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Trauma Cases and Reviews

DOI: 10.23937/2469-5777/1510038

Outcome of Bilateral Simultaneous Fracture Neck of Femur in Patients with Low Socioeconomic Status

Mahmoud A Hafez*, Fouad Z Sadek, Hosamuddin Hamza and Ahmed Mounir Al-Dars

The Orthopaedic Department, October 6 University, Cairo, Egypt

*Corresponding author: Mahmoud A Hafez, The Orthopaedic Department, October 6 University, Cairo, Egypt, Tel: (+20) 38362483, E-mail:
Trauma Cases Rev, TCR-2-038, (Volume 2, Issue 2), Research Article; ISSN: 2469-5777
Received: April 12, 2016 | Accepted: June 24, 2016 | Published: June 27, 2016
Citation: Hafez MA, Sadek FZ, Hamza H, Al-Dars AM (2016) Outcome of Bilateral Simultaneous Fracture Neck of Femur in Patients with Low Socioeconomic Status. Trauma Cases Rev 2:038. 10.23937/2469-5777/1510038
Copyright: © 2016 Hafez MA, et al. This is an open-access article distributed under the terms of the Creative Commons Attribution License, which permits unrestricted use, distribution, and reproduction in any medium, provided the original author and source are credited.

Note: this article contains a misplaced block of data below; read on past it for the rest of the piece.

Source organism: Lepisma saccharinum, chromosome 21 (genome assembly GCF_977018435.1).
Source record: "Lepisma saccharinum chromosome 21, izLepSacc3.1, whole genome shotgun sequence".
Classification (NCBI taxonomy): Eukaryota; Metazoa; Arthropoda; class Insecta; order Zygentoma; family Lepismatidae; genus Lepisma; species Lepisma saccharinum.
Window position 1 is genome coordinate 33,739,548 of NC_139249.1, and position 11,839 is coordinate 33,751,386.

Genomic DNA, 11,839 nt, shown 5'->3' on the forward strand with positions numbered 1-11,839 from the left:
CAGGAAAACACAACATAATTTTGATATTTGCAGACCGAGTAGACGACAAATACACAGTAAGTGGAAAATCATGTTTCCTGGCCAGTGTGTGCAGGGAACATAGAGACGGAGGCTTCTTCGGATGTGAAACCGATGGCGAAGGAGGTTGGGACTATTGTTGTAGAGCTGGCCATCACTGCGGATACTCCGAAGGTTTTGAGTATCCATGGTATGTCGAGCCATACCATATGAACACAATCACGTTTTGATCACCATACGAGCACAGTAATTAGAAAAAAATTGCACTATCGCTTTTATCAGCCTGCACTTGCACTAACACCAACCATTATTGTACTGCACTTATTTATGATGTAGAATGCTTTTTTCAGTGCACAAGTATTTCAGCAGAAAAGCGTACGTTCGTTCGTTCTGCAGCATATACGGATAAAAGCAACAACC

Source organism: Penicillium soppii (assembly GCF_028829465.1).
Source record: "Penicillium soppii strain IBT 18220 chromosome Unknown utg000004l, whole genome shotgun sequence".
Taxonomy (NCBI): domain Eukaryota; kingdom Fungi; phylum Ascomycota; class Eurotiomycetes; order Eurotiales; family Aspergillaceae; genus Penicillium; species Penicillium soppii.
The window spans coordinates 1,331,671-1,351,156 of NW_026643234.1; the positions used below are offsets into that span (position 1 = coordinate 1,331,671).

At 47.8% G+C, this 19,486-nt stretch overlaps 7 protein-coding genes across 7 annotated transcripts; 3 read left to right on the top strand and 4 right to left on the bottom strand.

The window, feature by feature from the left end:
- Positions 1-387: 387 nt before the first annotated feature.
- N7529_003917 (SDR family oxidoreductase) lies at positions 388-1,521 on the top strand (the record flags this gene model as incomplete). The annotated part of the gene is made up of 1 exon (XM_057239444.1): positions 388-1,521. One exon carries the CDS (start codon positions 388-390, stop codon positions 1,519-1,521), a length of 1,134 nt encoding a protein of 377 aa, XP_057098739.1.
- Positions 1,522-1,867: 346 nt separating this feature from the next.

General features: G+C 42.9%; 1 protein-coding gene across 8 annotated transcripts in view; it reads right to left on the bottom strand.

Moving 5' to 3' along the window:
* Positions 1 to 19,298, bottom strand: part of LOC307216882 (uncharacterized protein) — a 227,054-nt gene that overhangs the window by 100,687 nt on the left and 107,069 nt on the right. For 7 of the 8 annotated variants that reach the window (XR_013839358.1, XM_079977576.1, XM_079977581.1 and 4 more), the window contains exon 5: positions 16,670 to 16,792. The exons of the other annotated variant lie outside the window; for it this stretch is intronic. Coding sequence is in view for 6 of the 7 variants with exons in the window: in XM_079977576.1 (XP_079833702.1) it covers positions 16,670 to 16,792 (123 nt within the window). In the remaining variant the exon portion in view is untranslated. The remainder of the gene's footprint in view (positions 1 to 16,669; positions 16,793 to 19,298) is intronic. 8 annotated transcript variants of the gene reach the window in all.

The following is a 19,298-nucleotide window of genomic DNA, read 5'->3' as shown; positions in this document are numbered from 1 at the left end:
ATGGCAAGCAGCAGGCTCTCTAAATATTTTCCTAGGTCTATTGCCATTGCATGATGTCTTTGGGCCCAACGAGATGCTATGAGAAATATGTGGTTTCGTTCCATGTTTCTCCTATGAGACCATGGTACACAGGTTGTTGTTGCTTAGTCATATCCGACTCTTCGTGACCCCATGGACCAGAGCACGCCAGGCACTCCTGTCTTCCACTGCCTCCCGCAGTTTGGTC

Introduction: Fracture neck of femur (NoF) is a rare injury but represents a serious condition in low-income countries. It results from major or minor-repetitive trauma(s) or from different pathological conditions such as parathyroid or renal dysfunction, antiepileptic medication, seizure and tumors. Similarly to other hip fractures, the diagnosis of this condition can be missed where management becomes more complicated. The present study was conducted in a country with low socioeconomic status to assess the prognosis of such injury.

Patients and methods: Six patients suffering from neglected fracture NoF were observed. They presented after failure of primary diagnosis and treatment other facilities (public sector). Five patients suffered bilateral simultaneous fracture NoF and one patient had unilateral fracture. A decision of total hip arthroplasty (THA) or not has been taken accordingly.

Results: All patients had suboptimal outcomes with mortality and morbidity.

Conclusions: Fracture NoF needs early and proper management with advanced imaging setup and well-trained health personnel to avoid high risk of complications and worse symptoms.


Neglected fracture, Fracture neck of femur, Low socioeconomic status